I recently had the opportunity to do something a little different from your typical headshot photography.

Director Richi is an ex-camera man, lecturer and film student who’s been busy making his new short film – Against The Grain. Without giving too much away, Richie’s film charts the journey of an aging carpenter who has to deal with some life changing news.

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With filming about to be wrapped up, Richie needed a Stills Photographer to help with promotion and invited me on-set for an enjoyable afternoon’s worth of shooting.

For those that are unaware, a Stills Photographer (or Unit Stills Photographer) works as a behind the scenes photographer on TV and film sets; capturing shots of the production for promotional purposes. It’s these images that often grace posters or are released to journos and critics and the media.

As a portrait photographer, most of my work is done in silo with only myself, the subject (maybe an assistant if we’re lucky) and some strobes. Not so here. Walking onto a fully crafted film set complete with 3k lights and 6’ diffusers was something of an eye opener. I’m quickly introduced to some of Richie’s crew who’re responsible for controlling the studio’s rather impressive lighting (and have been given the job of gophering for me today), along with the Art Director who’d be responsible for the graphic design and finally Paul – our lead actor.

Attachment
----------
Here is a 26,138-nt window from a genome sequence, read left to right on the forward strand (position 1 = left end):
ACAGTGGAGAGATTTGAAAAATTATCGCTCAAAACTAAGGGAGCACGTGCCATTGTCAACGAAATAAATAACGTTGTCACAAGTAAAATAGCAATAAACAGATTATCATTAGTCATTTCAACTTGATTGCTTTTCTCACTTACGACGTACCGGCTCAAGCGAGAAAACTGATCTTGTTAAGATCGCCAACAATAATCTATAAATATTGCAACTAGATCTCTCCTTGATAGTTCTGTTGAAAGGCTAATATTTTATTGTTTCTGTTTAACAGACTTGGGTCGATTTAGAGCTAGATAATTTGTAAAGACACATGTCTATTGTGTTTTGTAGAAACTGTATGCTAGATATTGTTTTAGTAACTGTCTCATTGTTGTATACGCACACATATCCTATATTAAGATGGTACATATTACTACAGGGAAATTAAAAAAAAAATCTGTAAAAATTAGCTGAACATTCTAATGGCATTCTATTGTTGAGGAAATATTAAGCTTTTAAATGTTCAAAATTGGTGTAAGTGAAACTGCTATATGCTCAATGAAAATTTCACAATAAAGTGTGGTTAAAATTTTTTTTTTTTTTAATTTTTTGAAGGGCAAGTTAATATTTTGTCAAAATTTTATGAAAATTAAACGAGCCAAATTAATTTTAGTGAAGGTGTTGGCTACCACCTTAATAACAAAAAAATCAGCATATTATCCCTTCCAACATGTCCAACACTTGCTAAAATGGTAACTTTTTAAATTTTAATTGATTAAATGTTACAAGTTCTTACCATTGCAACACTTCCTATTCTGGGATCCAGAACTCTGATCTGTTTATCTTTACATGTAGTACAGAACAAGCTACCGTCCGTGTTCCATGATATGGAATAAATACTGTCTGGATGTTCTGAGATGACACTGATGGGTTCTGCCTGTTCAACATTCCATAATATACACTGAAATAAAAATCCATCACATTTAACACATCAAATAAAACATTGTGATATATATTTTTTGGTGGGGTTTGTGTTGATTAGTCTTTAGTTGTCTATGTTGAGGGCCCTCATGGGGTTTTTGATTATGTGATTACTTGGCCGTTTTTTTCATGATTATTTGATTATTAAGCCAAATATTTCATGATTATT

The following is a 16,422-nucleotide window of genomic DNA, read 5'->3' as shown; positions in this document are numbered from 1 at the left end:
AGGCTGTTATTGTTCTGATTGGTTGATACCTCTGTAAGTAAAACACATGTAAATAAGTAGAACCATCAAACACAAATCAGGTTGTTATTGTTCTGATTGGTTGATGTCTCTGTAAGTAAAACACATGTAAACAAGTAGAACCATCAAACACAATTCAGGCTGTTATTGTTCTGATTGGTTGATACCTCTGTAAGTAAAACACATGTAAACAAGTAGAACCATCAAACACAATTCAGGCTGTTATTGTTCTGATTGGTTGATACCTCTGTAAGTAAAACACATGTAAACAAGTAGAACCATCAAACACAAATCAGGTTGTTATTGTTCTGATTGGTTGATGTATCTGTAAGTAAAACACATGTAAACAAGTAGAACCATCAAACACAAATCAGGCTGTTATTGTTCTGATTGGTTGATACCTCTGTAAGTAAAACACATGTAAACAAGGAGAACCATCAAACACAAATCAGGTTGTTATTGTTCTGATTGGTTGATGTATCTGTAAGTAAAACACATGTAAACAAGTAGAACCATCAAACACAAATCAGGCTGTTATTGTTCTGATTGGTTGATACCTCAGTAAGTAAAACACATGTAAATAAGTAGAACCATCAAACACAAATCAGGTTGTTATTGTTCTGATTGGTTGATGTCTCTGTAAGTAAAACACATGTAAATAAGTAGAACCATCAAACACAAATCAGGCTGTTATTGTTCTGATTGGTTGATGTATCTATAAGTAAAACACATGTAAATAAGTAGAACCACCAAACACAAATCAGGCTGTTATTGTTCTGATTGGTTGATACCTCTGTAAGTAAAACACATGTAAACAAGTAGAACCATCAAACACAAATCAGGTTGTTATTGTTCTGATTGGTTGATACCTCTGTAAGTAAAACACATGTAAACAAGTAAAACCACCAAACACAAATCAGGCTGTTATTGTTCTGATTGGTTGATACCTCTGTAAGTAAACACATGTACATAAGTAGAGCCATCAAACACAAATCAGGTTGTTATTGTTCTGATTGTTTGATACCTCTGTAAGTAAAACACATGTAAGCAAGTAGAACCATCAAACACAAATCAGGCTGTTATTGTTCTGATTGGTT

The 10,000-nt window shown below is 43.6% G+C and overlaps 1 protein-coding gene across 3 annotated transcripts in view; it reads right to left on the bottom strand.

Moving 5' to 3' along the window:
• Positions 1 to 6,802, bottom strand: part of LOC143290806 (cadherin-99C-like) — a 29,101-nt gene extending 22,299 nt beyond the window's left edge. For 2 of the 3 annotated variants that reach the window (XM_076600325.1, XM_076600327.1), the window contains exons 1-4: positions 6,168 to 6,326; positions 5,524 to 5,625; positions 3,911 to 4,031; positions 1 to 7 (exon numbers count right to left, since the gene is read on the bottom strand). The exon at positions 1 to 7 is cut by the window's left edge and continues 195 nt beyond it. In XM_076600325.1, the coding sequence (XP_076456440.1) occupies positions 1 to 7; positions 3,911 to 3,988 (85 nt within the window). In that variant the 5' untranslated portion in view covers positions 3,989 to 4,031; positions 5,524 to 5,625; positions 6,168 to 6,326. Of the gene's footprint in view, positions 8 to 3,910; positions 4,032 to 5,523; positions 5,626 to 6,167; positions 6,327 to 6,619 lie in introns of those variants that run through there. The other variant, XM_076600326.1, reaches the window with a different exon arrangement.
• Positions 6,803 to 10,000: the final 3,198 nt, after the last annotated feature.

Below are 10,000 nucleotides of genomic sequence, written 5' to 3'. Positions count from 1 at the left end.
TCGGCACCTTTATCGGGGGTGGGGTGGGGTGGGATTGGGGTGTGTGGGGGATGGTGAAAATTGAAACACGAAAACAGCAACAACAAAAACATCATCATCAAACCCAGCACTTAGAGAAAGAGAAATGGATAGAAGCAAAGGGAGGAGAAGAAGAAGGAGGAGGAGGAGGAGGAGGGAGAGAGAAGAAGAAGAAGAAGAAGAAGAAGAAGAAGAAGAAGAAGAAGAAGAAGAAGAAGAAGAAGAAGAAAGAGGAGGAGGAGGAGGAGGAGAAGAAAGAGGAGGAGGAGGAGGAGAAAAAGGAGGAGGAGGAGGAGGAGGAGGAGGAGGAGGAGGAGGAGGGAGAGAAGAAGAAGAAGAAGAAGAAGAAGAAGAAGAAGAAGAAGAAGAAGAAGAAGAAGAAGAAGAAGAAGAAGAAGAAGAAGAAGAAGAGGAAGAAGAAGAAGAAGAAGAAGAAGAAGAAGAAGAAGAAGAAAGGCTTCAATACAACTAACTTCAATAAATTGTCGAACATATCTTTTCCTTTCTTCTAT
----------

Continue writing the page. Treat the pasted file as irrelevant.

As filming had wrapped up the previous day, shooting was split between some pre-planned shots that Richie and myself had worked out along with some re-envisioning of some previously filmed scenes.

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The key goal was to emphasize the sense of isolation our subject initially feels whilst also highlighting the character of his surroundings (in this case a well used garage/workshop).

Lighting was accomplished with the help of Richie’s film crew and those monster spotlights which were aimed through the window of our set. Fill light, when required, was handled by the trusty AD200.

To add to the atmospherics, we broke out a dry ice machine and directed the vapor through the shafts of light coming through our window.

After selecting some promising images, our designer set to work and you’ll be seeing the results on the forthcoming poster and promo material. The shoot has definitely given me a desire to do more of this kind of work and has also encouraged me to add more of a narrative in my subsequent approach to photography. I’d encourage anyone with an interest in story-driven photography to reach out to some local film-makers and explore this intriguing field.

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